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Discussion Starter #1
Tirez le fusil!
[url="http://i152.photobucket.com/albums/s194/slashcat/fusilboucanier009.jpg"]http://i152.photobucket.com/albums/s194 ... ier009.jpg[/url]Quois?
Just got this neat-o French Marine (circa 1690) Musket replica from Track of the Wolf! 73 caliber smoothbore. Ain't history grand? Beats the hell out of the 21st century (except for modern medicine,computers,running water,etc.)
 
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Fusil Boucanier....even sounds as good as it looks!

Can't wait to shoot it with you... :D I've thought this was the Summer of the Rimfire...
But I think your onto something there...What could possibly be more fun then taking out some real history and enjoying the hell out of it :mrgreen:

giz
 

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Very nice Marquis Barrefelin
 
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LordSlash...

Details man! You cannot just post a pic of a beautiful gun, without giving out a few tidbits of the guns place in the history of Black Powder....or relationship to it's time period :)

giz
 

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Those eyeball magnifiers you're wearin' detract from the overall effect. What you need is an eyepatch and a parrot. Preferably a dead parrot. Maybe a red sash and a cutlass.

Great gun! I visit Track of the Wolf occasionally. Neat place, nice stuff.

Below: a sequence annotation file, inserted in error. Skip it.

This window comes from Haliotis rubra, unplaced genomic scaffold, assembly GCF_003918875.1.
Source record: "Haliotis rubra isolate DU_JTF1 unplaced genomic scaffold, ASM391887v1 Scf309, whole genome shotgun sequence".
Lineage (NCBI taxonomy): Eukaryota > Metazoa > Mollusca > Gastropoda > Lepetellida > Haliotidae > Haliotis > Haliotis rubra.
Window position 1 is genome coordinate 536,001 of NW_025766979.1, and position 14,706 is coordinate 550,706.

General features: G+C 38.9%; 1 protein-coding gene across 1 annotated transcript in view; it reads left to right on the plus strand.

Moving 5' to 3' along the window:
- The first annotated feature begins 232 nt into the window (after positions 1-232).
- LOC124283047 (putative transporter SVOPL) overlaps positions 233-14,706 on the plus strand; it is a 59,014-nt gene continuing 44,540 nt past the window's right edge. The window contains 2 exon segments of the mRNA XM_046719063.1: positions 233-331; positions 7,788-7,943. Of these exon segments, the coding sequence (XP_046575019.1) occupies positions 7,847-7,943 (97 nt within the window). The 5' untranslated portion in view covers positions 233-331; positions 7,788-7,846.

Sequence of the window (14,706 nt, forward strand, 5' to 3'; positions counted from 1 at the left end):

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Discussion Starter #6
The gun was made by John Bosh from parts obtained from The Rifle Shoppe. The lock was reverse engineered from wax castings of an original. The barrel is 47 inches and 73 cal. by Colerain. The history lesson is as follows:
The Buccaneer muskets were the weapons that actually put "Tulle" in business. In the 1693 inventory they had enough locks on hand to build 4650 Buccaneers. St. Etienne made them prior to tulle and starting in 1683 french ships were required by law to have at least 12 on board and to be sold to the colonies they went to. Then, by 1714, many colonies required each household to have 1 buccaneer with powder, ball, sword or bayonet, and if they were slaveowners, they had to provide their slaves with one as well. This law was in effect until the 1740’s. Because of their barrel lengths and the slower burning powders at the time, they were said to have much greater range. There were still 660 in the Quebec inventories in 1752. Barrel lengths range from 46" to 60" with 52" to 54" being the most common lengths. The standard caliber was .69 minimum, and .73 being the maximum. Some were even ordered cut back so they could be used with a socket bayonet. They were made with brass or steel mounts depending on the climate they were going to. Most of the ones going to Louisiana and Mississippi territories were brass mounted. Lewis Leonard has found the records from some American expeditions in Georgia and the Carolinas where they purchased quantities of these weapons to take with them. There are also drawings from the 1600’s of Iriquois Indians carrying them. The Americans captured many of these and they were used up into the Revolutionary War. If you study the Hudson Valley Fowlers they take most of their styling from these guns. A 46" barrel in .69 caliber is available from Getz or Colerain. For longer length barrels, contact Ben Coogle who will make them 54" to 60".
 
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